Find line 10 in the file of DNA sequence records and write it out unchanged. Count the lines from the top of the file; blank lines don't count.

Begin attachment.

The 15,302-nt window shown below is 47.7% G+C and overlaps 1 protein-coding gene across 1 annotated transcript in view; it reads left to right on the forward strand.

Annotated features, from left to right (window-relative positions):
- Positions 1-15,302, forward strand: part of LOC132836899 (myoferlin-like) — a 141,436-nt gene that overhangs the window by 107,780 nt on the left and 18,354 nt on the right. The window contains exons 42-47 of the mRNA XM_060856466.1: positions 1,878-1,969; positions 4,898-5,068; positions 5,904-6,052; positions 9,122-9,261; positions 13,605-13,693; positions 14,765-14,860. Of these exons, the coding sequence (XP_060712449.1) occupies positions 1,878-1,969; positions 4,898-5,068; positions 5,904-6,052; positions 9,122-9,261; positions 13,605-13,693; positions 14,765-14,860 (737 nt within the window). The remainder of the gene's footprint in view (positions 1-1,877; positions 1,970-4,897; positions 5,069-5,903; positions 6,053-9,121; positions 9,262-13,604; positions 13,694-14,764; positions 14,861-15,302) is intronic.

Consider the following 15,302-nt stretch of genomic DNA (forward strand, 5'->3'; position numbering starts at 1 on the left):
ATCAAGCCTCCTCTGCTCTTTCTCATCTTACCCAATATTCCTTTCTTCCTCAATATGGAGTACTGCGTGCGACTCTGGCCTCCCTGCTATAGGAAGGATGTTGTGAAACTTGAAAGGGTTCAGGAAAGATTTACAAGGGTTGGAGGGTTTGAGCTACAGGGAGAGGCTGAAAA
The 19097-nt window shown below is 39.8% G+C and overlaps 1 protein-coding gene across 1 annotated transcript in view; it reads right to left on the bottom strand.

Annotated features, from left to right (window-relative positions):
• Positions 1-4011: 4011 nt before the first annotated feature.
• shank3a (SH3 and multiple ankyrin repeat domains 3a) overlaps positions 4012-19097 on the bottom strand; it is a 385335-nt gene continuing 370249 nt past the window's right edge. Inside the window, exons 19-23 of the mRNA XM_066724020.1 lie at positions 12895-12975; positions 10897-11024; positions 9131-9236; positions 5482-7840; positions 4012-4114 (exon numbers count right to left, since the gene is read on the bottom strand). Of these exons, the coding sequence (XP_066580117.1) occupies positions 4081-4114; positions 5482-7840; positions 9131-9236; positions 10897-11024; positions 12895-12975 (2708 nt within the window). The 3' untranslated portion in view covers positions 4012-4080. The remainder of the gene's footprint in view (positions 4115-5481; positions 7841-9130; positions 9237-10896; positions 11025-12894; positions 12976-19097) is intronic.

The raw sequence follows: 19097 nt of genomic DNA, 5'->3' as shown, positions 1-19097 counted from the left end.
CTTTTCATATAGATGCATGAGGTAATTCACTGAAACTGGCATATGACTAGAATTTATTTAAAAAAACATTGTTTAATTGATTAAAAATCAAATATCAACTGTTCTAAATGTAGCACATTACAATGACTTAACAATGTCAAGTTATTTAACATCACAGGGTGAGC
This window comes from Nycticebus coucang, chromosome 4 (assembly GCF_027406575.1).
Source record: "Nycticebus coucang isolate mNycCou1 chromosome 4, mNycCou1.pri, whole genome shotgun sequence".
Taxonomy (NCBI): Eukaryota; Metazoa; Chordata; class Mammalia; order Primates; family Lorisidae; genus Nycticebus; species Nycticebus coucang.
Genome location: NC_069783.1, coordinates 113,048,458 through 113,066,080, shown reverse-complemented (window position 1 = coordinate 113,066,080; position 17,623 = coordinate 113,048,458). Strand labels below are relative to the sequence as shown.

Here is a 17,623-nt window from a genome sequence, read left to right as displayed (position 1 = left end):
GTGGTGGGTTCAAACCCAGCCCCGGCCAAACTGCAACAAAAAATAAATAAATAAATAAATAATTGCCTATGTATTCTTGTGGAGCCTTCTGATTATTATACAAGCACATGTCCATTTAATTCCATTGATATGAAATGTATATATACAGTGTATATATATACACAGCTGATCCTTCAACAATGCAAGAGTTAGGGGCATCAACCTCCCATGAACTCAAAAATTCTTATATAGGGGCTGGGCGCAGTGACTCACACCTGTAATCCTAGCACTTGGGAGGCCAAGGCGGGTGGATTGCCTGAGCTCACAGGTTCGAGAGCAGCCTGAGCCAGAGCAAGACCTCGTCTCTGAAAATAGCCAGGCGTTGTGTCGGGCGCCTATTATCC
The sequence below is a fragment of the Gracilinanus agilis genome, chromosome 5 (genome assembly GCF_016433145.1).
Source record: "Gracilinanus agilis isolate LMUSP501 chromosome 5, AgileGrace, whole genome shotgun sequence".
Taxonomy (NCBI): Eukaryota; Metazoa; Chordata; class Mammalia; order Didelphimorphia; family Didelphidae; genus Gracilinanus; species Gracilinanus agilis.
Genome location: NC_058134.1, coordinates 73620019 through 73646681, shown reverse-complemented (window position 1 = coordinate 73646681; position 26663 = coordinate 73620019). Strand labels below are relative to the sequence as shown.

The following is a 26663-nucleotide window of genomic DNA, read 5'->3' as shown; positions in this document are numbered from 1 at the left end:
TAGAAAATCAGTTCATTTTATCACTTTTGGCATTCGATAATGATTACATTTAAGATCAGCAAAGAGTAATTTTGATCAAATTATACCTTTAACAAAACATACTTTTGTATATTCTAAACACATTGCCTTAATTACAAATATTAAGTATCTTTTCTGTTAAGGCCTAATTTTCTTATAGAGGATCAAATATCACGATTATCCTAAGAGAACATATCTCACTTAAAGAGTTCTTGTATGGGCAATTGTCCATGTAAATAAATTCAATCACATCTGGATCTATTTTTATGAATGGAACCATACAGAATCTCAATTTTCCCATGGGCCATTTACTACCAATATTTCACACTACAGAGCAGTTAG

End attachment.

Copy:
The raw sequence follows: 19097 nt of genomic DNA, 5'->3' as shown, positions 1-19097 counted from the left end.